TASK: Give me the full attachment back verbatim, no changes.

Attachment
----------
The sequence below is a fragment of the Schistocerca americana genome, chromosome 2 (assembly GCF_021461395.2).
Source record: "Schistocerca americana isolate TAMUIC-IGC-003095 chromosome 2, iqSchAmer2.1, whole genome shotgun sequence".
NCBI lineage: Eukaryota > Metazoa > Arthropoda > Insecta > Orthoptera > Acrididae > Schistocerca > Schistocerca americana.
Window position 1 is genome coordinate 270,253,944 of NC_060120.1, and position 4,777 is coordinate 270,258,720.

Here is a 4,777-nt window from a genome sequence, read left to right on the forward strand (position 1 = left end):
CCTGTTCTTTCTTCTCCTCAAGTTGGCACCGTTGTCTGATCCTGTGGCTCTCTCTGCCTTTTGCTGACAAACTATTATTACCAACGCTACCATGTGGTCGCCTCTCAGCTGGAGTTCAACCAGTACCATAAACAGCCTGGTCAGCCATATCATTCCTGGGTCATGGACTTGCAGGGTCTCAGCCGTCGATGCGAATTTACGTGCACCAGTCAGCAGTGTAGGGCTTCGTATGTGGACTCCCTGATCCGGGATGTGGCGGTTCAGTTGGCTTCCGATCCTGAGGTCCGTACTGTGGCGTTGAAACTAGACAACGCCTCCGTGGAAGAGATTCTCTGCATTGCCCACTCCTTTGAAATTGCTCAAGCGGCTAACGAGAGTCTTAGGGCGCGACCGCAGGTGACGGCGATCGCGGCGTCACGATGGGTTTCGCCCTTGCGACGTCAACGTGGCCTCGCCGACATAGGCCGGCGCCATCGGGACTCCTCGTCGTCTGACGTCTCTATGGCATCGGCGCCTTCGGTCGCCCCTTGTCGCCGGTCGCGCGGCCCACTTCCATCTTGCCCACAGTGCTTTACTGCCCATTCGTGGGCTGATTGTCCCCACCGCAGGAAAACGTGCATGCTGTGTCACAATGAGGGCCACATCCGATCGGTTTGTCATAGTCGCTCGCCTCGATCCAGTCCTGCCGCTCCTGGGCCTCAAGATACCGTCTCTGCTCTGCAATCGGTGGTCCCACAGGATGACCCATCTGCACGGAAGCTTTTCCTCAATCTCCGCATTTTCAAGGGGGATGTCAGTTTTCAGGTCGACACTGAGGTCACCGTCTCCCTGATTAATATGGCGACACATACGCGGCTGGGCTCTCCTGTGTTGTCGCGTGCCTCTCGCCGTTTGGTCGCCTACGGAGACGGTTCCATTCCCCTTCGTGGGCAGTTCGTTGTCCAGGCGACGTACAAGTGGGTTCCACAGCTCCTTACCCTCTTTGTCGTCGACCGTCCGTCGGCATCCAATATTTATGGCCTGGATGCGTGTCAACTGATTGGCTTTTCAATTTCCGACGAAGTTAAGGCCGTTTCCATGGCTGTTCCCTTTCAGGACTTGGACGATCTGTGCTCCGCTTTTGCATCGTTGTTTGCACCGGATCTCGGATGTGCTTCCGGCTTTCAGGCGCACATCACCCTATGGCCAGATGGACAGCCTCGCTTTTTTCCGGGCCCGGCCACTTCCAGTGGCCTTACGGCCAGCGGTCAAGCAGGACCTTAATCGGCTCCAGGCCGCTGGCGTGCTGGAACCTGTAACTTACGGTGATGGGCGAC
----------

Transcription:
The sequence below is a fragment of the Schistocerca americana genome, chromosome 2 (assembly GCF_021461395.2).
Source record: "Schistocerca americana isolate TAMUIC-IGC-003095 chromosome 2, iqSchAmer2.1, whole genome shotgun sequence".
NCBI lineage: Eukaryota > Metazoa > Arthropoda > Insecta > Orthoptera > Acrididae > Schistocerca > Schistocerca americana.
Window position 1 is genome coordinate 270,253,944 of NC_060120.1, and position 4,777 is coordinate 270,258,720.

Here is a 4,777-nt window from a genome sequence, read left to right on the forward strand (position 1 = left end):
CCTGTTCTTTCTTCTCCTCAAGTTGGCACCGTTGTCTGATCCTGTGGCTCTCTCTGCCTTTTGCTGACAAACTATTATTACCAACGCTACCATGTGGTCGCCTCTCAGCTGGAGTTCAACCAGTACCATAAACAGCCTGGTCAGCCATATCATTCCTGGGTCATGGACTTGCAGGGTCTCAGCCGTCGATGCGAATTTACGTGCACCAGTCAGCAGTGTAGGGCTTCGTATGTGGACTCCCTGATCCGGGATGTGGCGGTTCAGTTGGCTTCCGATCCTGAGGTCCGTACTGTGGCGTTGAAACTAGACAACGCCTCCGTGGAAGAGATTCTCTGCATTGCCCACTCCTTTGAAATTGCTCAAGCGGCTAACGAGAGTCTTAGGGCGCGACCGCAGGTGACGGCGATCGCGGCGTCACGATGGGTTTCGCCCTTGCGACGTCAACGTGGCCTCGCCGACATAGGCCGGCGCCATCGGGACTCCTCGTCGTCTGACGTCTCTATGGCATCGGCGCCTTCGGTCGCCCCTTGTCGCCGGTCGCGCGGCCCACTTCCATCTTGCCCACAGTGCTTTACTGCCCATTCGTGGGCTGATTGTCCCCACCGCAGGAAAACGTGCATGCTGTGTCACAATGAGGGCCACATCCGATCGGTTTGTCATAGTCGCTCGCCTCGATCCAGTCCTGCCGCTCCTGGGCCTCAAGATACCGTCTCTGCTCTGCAATCGGTGGTCCCACAGGATGACCCATCTGCACGGAAGCTTTTCCTCAATCTCCGCATTTTCAAGGGGGATGTCAGTTTTCAGGTCGACACTGAGGTCACCGTCTCCCTGATTAATATGGCGACACATACGCGGCTGGGCTCTCCTGTGTTGTCGCGTGCCTCTCGCCGTTTGGTCGCCTACGGAGACGGTTCCATTCCCCTTCGTGGGCAGTTCGTTGTCCAGGCGACGTACAAGTGGGTTCCACAGCTCCTTACCCTCTTTGTCGTCGACCGTCCGTCGGCATCCAATATTTATGGCCTGGATGCGTGTCAACTGATTGGCTTTTCAATTTCCGACGAAGTTAAGGCCGTTTCCATGGCTGTTCCCTTTCAGGACTTGGACGATCTGTGCTCCGCTTTTGCATCGTTGTTTGCACCGGATCTCGGATGTGCTTCCGGCTTTCAGGCGCACATCACCCTATGGCCAGATGGACAGCCTCGCTTTTTTCCGGGCCCGGCCACTTCCAGTGGCCTTACGGCCAGCGGTCAAGCAGGACCTTAATCGGCTCCAGGCCGCTGGCGTGCTGGAACCTGTAACTTACGGTGATGGGCGAC